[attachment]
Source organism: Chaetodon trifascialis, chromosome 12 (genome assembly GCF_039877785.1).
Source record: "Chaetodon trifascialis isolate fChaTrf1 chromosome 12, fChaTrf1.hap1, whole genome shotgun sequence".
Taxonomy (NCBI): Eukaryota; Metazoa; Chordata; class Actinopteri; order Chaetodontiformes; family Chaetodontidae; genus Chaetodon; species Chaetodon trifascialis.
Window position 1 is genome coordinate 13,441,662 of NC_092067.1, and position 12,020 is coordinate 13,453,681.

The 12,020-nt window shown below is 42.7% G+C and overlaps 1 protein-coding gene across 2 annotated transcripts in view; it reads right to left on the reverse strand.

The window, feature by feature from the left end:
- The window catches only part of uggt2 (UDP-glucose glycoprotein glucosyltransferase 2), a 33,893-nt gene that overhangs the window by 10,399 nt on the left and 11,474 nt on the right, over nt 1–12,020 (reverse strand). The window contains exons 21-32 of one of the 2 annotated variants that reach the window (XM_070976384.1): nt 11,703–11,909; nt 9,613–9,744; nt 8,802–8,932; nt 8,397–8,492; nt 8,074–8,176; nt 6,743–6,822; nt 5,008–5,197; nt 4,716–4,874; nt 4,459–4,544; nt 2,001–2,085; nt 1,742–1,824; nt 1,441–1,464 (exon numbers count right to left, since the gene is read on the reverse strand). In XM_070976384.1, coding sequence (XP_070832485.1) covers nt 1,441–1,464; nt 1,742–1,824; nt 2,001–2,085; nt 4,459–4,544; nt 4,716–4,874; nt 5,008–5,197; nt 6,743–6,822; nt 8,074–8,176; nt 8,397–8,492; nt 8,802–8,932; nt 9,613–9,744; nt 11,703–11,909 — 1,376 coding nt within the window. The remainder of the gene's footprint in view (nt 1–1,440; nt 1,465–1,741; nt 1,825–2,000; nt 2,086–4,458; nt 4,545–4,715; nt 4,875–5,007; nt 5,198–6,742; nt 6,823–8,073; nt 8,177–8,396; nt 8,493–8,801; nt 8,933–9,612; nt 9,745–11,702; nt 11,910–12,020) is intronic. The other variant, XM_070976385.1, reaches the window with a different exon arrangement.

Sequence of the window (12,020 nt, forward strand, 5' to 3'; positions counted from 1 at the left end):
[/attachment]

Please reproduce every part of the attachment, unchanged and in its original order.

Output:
Source organism: Chaetodon trifascialis, chromosome 12 (genome assembly GCF_039877785.1).
Source record: "Chaetodon trifascialis isolate fChaTrf1 chromosome 12, fChaTrf1.hap1, whole genome shotgun sequence".
Taxonomy (NCBI): Eukaryota; Metazoa; Chordata; class Actinopteri; order Chaetodontiformes; family Chaetodontidae; genus Chaetodon; species Chaetodon trifascialis.
Window position 1 is genome coordinate 13,441,662 of NC_092067.1, and position 12,020 is coordinate 13,453,681.

The 12,020-nt window shown below is 42.7% G+C and overlaps 1 protein-coding gene across 2 annotated transcripts in view; it reads right to left on the reverse strand.

The window, feature by feature from the left end:
- The window catches only part of uggt2 (UDP-glucose glycoprotein glucosyltransferase 2), a 33,893-nt gene that overhangs the window by 10,399 nt on the left and 11,474 nt on the right, over nt 1–12,020 (reverse strand). The window contains exons 21-32 of one of the 2 annotated variants that reach the window (XM_070976384.1): nt 11,703–11,909; nt 9,613–9,744; nt 8,802–8,932; nt 8,397–8,492; nt 8,074–8,176; nt 6,743–6,822; nt 5,008–5,197; nt 4,716–4,874; nt 4,459–4,544; nt 2,001–2,085; nt 1,742–1,824; nt 1,441–1,464 (exon numbers count right to left, since the gene is read on the reverse strand). In XM_070976384.1, coding sequence (XP_070832485.1) covers nt 1,441–1,464; nt 1,742–1,824; nt 2,001–2,085; nt 4,459–4,544; nt 4,716–4,874; nt 5,008–5,197; nt 6,743–6,822; nt 8,074–8,176; nt 8,397–8,492; nt 8,802–8,932; nt 9,613–9,744; nt 11,703–11,909 — 1,376 coding nt within the window. The remainder of the gene's footprint in view (nt 1–1,440; nt 1,465–1,741; nt 1,825–2,000; nt 2,086–4,458; nt 4,545–4,715; nt 4,875–5,007; nt 5,198–6,742; nt 6,823–8,073; nt 8,177–8,396; nt 8,493–8,801; nt 8,933–9,612; nt 9,745–11,702; nt 11,910–12,020) is intronic. The other variant, XM_070976385.1, reaches the window with a different exon arrangement.

Sequence of the window (12,020 nt, forward strand, 5' to 3'; positions counted from 1 at the left end):